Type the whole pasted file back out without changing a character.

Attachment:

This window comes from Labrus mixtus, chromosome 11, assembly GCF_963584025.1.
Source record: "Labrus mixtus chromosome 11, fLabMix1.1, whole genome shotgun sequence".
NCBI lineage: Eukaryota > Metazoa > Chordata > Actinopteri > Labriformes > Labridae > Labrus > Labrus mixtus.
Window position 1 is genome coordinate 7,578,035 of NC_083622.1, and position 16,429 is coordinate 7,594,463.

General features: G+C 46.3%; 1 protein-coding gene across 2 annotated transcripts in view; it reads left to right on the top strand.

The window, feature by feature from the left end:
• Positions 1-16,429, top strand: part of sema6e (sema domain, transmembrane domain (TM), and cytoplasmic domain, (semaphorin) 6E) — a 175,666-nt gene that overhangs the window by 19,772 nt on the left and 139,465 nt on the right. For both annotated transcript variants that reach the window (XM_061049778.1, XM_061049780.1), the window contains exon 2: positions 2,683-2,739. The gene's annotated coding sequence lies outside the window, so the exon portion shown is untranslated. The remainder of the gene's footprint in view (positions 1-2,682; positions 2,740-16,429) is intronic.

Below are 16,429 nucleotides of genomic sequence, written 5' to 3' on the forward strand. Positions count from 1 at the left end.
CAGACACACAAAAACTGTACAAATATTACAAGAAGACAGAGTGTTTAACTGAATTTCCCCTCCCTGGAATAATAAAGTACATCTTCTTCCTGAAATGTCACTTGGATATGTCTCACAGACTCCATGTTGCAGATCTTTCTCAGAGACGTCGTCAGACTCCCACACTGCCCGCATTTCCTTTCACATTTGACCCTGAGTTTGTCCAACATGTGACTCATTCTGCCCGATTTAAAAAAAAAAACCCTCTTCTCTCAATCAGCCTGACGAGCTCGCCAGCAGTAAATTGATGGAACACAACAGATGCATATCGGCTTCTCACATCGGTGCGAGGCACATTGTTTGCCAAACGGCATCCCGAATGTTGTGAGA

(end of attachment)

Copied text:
This window comes from Labrus mixtus, chromosome 11, assembly GCF_963584025.1.
Source record: "Labrus mixtus chromosome 11, fLabMix1.1, whole genome shotgun sequence".
NCBI lineage: Eukaryota > Metazoa > Chordata > Actinopteri > Labriformes > Labridae > Labrus > Labrus mixtus.
Window position 1 is genome coordinate 7,578,035 of NC_083622.1, and position 16,429 is coordinate 7,594,463.

General features: G+C 46.3%; 1 protein-coding gene across 2 annotated transcripts in view; it reads left to right on the top strand.

The window, feature by feature from the left end:
• Positions 1-16,429, top strand: part of sema6e (sema domain, transmembrane domain (TM), and cytoplasmic domain, (semaphorin) 6E) — a 175,666-nt gene that overhangs the window by 19,772 nt on the left and 139,465 nt on the right. For both annotated transcript variants that reach the window (XM_061049778.1, XM_061049780.1), the window contains exon 2: positions 2,683-2,739. The gene's annotated coding sequence lies outside the window, so the exon portion shown is untranslated. The remainder of the gene's footprint in view (positions 1-2,682; positions 2,740-16,429) is intronic.

Below are 16,429 nucleotides of genomic sequence, written 5' to 3' on the forward strand. Positions count from 1 at the left end.
CAGACACACAAAAACTGTACAAATATTACAAGAAGACAGAGTGTTTAACTGAATTTCCCCTCCCTGGAATAATAAAGTACATCTTCTTCCTGAAATGTCACTTGGATATGTCTCACAGACTCCATGTTGCAGATCTTTCTCAGAGACGTCGTCAGACTCCCACACTGCCCGCATTTCCTTTCACATTTGACCCTGAGTTTGTCCAACATGTGACTCATTCTGCCCGATTTAAAAAAAAAAACCCTCTTCTCTCAATCAGCCTGACGAGCTCGCCAGCAGTAAATTGATGGAACACAACAGATGCATATCGGCTTCTCACATCGGTGCGAGGCACATTGTTTGCCAAACGGCATCCCGAATGTTGTGAGA